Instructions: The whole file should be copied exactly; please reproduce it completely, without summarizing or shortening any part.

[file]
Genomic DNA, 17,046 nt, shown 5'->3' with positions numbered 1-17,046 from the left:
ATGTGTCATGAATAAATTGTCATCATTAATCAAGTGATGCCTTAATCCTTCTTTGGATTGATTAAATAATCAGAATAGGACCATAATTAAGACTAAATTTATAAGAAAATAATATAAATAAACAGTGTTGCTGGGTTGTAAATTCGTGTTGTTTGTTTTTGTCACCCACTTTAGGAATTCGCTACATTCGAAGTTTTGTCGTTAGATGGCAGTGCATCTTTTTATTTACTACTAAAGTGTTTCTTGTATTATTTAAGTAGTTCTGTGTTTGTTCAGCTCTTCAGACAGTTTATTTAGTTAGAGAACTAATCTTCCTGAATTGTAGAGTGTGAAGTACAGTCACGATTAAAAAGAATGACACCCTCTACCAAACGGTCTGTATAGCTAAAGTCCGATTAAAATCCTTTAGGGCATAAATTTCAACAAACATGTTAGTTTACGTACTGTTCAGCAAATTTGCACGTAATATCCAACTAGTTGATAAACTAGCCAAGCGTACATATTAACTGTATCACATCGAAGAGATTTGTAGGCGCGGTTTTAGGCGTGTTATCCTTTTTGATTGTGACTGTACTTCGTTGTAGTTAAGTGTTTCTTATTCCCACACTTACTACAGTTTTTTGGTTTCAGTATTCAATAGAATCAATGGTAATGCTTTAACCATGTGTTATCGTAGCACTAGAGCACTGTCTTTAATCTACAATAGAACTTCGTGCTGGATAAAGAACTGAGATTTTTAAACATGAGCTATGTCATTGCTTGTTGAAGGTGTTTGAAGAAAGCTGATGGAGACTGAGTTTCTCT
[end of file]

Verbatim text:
Genomic DNA, 17,046 nt, shown 5'->3' with positions numbered 1-17,046 from the left:
ATGTGTCATGAATAAATTGTCATCATTAATCAAGTGATGCCTTAATCCTTCTTTGGATTGATTAAATAATCAGAATAGGACCATAATTAAGACTAAATTTATAAGAAAATAATATAAATAAACAGTGTTGCTGGGTTGTAAATTCGTGTTGTTTGTTTTTGTCACCCACTTTAGGAATTCGCTACATTCGAAGTTTTGTCGTTAGATGGCAGTGCATCTTTTTATTTACTACTAAAGTGTTTCTTGTATTATTTAAGTAGTTCTGTGTTTGTTCAGCTCTTCAGACAGTTTATTTAGTTAGAGAACTAATCTTCCTGAATTGTAGAGTGTGAAGTACAGTCACGATTAAAAAGAATGACACCCTCTACCAAACGGTCTGTATAGCTAAAGTCCGATTAAAATCCTTTAGGGCATAAATTTCAACAAACATGTTAGTTTACGTACTGTTCAGCAAATTTGCACGTAATATCCAACTAGTTGATAAACTAGCCAAGCGTACATATTAACTGTATCACATCGAAGAGATTTGTAGGCGCGGTTTTAGGCGTGTTATCCTTTTTGATTGTGACTGTACTTCGTTGTAGTTAAGTGTTTCTTATTCCCACACTTACTACAGTTTTTTGGTTTCAGTATTCAATAGAATCAATGGTAATGCTTTAACCATGTGTTATCGTAGCACTAGAGCACTGTCTTTAATCTACAATAGAACTTCGTGCTGGATAAAGAACTGAGATTTTTAAACATGAGCTATGTCATTGCTTGTTGAAGGTGTTTGAAGAAAGCTGATGGAGACTGAGTTTCTCT